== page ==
A small fraction of patients account for a disproportionate share of Medicare and Medicaid costs. Mathematica found that a high-intensity care management model implemented in four states showed promising results in reducing service use and costs among these super utilizers. In particular, Medicare fee-for-service patients enrolled in the program had 37 percent fewer unplanned readmissions.
In 2018, Mathematica continued to invest in diversity and inclusion because we know that a key to our success is building a welcoming and supportive culture that draws on the individual strengths of our employees from different ethnic backgrounds, cultures, abilities, and experiences. Our research is more robust because a variety of diverse perspectives inform it, and our mission to improve societal well-being is strengthened by a greater understanding of issues and challenges facing the populations we serve.
Jonathan Morse joined Mathematica in May as the managing director of our Health Program Improvement Division. Here, he discusses our efforts to assist federal, state, and commercial partners in running and improving health care programs.
Akira Bell joined Mathematica in April as the chief information officer. Here, she discusses our strategy for delivering innovation to support clients and internal business functions.
Julie Schilz joined Mathematica in April as the senior director of commercial health innovation. Watch as she discusses opportunities to work with private health care partners that share Mathematica’s mission to improve public well-being.
Now that they’ve had a bit of time to settle in since the opening of the latest Mathematica office in in Seattle, staff describe the strategic advantages of having a location in the Emerald City.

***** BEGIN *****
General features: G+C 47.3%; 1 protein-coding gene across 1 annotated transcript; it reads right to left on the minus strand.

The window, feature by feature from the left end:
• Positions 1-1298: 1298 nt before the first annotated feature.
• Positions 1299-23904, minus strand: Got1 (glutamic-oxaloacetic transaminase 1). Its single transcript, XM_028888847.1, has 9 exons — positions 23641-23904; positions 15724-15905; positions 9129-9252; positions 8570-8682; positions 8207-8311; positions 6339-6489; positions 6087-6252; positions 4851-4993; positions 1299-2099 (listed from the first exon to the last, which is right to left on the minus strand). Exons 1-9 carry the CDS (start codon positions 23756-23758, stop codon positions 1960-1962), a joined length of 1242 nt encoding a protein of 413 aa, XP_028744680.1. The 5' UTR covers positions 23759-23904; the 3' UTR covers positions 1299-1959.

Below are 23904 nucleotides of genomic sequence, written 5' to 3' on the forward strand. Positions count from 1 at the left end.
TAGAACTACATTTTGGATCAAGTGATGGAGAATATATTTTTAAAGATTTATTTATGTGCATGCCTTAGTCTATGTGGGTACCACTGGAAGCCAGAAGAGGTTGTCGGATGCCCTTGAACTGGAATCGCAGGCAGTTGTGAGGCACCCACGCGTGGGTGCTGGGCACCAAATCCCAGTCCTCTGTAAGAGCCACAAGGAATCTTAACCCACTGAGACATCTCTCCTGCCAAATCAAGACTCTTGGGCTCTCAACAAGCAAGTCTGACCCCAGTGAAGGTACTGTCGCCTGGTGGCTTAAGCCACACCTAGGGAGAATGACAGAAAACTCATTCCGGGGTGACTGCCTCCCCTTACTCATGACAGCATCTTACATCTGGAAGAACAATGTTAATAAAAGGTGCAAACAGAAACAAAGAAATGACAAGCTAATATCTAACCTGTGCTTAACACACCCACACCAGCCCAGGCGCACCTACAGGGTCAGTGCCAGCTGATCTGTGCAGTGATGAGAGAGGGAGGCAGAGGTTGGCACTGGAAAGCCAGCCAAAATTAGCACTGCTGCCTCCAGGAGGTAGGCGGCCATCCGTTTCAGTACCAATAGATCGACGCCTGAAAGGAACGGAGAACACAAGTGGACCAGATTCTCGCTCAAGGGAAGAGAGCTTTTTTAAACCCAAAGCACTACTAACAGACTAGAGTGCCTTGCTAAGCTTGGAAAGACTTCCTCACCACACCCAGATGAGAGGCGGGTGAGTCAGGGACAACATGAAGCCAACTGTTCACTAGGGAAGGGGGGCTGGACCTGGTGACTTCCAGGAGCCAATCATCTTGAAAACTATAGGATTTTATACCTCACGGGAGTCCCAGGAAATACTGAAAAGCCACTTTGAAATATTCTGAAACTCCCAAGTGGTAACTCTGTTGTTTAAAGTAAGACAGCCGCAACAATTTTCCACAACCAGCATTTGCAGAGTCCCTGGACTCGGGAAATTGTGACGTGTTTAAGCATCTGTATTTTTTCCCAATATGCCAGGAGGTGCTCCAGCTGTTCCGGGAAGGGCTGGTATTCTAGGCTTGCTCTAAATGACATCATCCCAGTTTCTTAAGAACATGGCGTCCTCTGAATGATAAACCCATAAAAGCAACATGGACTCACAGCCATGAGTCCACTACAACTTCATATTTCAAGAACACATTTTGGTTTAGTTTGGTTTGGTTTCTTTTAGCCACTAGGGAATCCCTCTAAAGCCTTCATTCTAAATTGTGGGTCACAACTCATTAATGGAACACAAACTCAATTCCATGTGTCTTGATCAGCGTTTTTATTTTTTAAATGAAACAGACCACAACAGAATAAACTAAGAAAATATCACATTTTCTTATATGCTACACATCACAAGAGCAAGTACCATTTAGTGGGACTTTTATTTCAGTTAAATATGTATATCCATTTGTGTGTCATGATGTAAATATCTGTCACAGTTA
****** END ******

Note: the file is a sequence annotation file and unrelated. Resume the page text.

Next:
In November, Mathematica completed the acquisition of EDI Group, an international research and data collection organization with extensive survey operations in East Africa and a presence in the United Kingdom. The move enables us to have closer relationships with partners on the ground in Tanzania and other countries in East Africa.
Mathematica’s Nancy Murray, reflected on early lessons – including the important role of teacher training – from our partnership with the U.S. Agency for International Development on LAC Reads. The project features rigorous evaluations of school programs in Latin America and the Caribbean to assess the programs’ impacts on student enrollment, early literacy, and other educational outcomes.
In recognition of Mathematica’s 50th anniversary, we launched an interactive timeline that explores a few of the moments, milestones, and memorable projects that have shaped Mathematica.
To celebrate 50 years of Mathematica, we held a series of events celebrating the proud history of our work to improve public well-being, and looking ahead to what’s next as we continue to unearth new insights to address the world’s social challenges.
Peter Schochet discusses the lasting impact of our groundbreaking evaluation of the Job Corps program.
Mathematica moves into its sixth decade with a continued focus on providing timely and actionable insights that help changemakers chart their path to progress. Through it all, our experts will remain pioneers in their fields, continually augmenting and reimagining the way the world gathers and uses evidence. Whether we’re evaluating a policy, helping a client manage and learn from data, or arming decision makers with software to run their own analyses, we are ready to work alongside our partners to address society’s most pressing problems.